Downtown Eugene has many faces. On the weekends, the neighborhood blocks will be filled with families and college students exploring the Saturday Market and surrounding shops, on weekend nights one can experience the bar scene and during the week the streets are practically empty, save for library patrons and those transferring buses at the LTD station. However, despite the seemingly disjointed community, those living, playing and working in downtown Eugene are passionate about the neighborhood and committed to seeing and hoping for the best in their area.
Mark Sheppard of The Barn Light—a coffee shop by day, bar by night at 924 Willamette St—is hopeful about what the downtown area will have to offer shoppers and residents in the coming years: “Downtown Eugene is traditionally a dead space. I’m happy that there are hipper new businesses coming in—businesses that attract hip people… like this place, the Bijou, Voodoo, that kind of thing.” Sheppard explained that businesses like The Barn Light are going to do great things for the downtown area because they will bring in students looking for study spots during the day, and offer an alternative venue for the night scene. Sheppard added that, “I think they should be doing more to encourage small businesses, like business incentives. We need more vibrancy.”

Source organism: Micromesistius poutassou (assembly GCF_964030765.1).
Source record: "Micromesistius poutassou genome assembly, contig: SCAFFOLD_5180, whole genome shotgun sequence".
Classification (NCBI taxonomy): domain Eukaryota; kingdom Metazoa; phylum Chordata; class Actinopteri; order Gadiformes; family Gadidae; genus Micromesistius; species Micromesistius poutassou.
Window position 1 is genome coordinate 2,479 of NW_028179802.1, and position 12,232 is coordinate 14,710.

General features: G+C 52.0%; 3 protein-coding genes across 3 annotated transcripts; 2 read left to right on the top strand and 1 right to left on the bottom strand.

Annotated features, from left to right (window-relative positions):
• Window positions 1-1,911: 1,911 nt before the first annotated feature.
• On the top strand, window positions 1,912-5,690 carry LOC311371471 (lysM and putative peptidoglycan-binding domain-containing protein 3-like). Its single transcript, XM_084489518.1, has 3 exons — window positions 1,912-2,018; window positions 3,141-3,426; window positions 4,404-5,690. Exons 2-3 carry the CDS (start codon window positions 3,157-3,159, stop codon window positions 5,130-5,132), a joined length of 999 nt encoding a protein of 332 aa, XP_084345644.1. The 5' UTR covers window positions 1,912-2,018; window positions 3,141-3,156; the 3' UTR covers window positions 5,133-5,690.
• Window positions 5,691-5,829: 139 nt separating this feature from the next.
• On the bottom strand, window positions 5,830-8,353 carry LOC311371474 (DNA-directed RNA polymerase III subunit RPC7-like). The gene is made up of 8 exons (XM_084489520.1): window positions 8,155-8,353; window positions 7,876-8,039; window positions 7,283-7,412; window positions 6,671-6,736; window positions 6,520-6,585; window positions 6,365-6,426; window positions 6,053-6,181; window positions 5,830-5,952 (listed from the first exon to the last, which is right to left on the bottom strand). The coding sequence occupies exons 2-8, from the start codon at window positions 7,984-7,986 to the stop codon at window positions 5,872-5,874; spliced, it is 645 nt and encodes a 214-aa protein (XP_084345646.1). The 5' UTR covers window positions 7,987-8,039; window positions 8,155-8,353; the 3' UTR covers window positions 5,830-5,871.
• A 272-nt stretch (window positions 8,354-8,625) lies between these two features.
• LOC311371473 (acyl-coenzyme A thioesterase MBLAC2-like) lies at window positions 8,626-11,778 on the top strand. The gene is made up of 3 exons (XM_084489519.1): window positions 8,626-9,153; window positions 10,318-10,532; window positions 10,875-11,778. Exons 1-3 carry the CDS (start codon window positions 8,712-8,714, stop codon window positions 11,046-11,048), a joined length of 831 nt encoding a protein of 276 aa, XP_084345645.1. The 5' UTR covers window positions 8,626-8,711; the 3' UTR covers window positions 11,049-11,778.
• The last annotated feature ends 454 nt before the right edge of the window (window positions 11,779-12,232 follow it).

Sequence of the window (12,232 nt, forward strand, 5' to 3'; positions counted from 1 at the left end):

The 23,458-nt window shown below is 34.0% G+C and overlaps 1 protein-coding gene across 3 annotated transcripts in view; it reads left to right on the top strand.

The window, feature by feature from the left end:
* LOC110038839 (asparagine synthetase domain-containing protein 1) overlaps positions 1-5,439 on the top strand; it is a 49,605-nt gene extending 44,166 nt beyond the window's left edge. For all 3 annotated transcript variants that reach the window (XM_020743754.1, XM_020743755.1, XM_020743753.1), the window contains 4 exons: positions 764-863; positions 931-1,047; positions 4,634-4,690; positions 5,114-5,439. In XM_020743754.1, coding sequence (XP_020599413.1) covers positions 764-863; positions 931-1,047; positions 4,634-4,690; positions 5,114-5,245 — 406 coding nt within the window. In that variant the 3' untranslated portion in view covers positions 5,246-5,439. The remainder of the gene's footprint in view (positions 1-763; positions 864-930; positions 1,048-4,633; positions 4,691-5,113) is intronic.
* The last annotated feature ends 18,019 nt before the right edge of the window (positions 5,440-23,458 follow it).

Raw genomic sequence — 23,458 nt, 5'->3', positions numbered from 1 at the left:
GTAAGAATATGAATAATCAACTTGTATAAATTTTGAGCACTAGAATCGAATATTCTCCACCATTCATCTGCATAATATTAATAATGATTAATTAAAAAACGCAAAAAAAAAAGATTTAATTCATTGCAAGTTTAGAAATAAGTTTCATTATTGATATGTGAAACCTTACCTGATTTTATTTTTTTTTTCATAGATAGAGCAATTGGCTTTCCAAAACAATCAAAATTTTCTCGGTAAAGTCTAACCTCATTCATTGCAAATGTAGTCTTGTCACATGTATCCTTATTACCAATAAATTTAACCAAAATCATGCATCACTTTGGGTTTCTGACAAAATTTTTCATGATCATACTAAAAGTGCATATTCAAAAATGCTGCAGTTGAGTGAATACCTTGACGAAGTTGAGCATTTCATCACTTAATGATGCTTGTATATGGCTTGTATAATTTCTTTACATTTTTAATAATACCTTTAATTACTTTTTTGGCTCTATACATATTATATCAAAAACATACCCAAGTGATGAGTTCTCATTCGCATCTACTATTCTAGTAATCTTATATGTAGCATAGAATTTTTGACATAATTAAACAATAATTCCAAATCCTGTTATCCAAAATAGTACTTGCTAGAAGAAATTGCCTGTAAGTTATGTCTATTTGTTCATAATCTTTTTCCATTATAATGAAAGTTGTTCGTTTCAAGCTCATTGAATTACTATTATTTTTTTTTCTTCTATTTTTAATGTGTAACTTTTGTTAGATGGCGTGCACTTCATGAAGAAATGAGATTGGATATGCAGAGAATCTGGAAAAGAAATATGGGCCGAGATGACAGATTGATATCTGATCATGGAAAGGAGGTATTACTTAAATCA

In the center of downtown is the Eugene Public Library and the LTD Downtown Transfer station. Barbara Smith is a volunteer at the Eugene Library Help Desk and has been living in Eugene for many years. On January 26th, she could be found with her hands quietly folded on top of the desk, book propped open and head bowed as she read, despite the babble of hundreds of library patrons. Smith was quick to describe her love for the neighborhood: “There’s a lot going on Downtown. I live across from the Shedd, next to a grocery store and it’s close to the library—it’s a convenient place to live.” Though she did suggest that the city government should be doing more to help the city’s homeless: “I hope that they’ll someday find a way to help the homeless people. It’s just a shame. I feel really bad for them.”
Outside the library on the same day, Jeremy Cook was filming a movie about animal rights, though he was not able to elaborate further. As more of a casual passerby of the neighborhood than of Sheppard or Smith, Cook’s evaluation of the neighborhood was surface-based: he likes the library and the fact that it and the bus system are so close to each other in the middle of downtown. He also likes the small touches the city makes to brighten each season, such as the plants that are hung from the light posts in the spring.